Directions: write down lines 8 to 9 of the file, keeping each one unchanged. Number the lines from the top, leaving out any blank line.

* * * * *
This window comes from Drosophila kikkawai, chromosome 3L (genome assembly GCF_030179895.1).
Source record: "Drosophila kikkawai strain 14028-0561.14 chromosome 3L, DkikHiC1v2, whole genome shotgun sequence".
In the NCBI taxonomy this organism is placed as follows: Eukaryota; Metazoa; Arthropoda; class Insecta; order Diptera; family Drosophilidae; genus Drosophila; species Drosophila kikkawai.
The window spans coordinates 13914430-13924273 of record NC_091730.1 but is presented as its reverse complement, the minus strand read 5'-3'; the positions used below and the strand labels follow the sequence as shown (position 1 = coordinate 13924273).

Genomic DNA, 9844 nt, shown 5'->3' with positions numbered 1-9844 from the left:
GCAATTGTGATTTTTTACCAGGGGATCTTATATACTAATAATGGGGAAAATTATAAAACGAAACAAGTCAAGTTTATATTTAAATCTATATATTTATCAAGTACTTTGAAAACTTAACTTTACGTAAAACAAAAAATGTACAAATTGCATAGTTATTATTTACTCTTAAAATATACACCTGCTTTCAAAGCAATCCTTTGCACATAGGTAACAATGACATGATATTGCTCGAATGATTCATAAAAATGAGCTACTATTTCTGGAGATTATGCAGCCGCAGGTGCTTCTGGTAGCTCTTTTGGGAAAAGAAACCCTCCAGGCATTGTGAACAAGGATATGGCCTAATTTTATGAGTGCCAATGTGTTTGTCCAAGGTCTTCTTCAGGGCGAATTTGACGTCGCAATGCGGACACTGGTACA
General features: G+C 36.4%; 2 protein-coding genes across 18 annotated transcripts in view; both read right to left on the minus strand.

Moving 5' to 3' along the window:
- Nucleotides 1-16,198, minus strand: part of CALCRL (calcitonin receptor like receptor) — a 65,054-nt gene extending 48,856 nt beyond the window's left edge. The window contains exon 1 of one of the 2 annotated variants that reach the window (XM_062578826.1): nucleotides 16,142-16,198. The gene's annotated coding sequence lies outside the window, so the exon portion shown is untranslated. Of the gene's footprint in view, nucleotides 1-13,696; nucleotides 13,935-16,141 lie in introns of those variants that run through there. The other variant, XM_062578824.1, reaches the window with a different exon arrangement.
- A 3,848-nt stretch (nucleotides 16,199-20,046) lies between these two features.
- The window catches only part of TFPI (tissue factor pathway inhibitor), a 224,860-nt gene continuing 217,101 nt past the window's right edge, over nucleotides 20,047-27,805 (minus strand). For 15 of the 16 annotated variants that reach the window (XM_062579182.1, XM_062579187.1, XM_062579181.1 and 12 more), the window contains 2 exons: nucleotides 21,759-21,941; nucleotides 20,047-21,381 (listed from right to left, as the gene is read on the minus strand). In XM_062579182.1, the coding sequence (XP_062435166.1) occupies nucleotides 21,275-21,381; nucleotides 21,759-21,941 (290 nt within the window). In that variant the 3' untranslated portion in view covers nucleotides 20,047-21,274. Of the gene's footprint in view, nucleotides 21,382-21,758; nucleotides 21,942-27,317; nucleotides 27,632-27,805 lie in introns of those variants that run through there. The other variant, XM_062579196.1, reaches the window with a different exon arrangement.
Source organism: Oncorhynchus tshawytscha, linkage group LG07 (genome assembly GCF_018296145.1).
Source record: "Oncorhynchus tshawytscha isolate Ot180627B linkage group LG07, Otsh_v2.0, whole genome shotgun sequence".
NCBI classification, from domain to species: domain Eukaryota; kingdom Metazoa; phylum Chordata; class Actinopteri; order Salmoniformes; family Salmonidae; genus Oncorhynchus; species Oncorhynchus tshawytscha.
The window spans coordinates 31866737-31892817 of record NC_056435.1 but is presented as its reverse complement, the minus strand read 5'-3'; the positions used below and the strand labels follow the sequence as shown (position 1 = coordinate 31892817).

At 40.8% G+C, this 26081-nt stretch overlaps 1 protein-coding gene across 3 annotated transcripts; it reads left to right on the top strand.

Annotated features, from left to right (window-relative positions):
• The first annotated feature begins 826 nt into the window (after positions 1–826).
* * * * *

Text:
Moving 5' to 3' along the window:
- Nucleotides 1-16,198, minus strand: part of CALCRL (calcitonin receptor like receptor) — a 65,054-nt gene extending 48,856 nt beyond the window's left edge. The window contains exon 1 of one of the 2 annotated variants that reach the window (XM_062578826.1): nucleotides 16,142-16,198. The gene's annotated coding sequence lies outside the window, so the exon portion shown is untranslated. Of the gene's footprint in view, nucleotides 1-13,696; nucleotides 13,935-16,141 lie in introns of those variants that run through there. The other variant, XM_062578824.1, reaches the window with a different exon arrangement.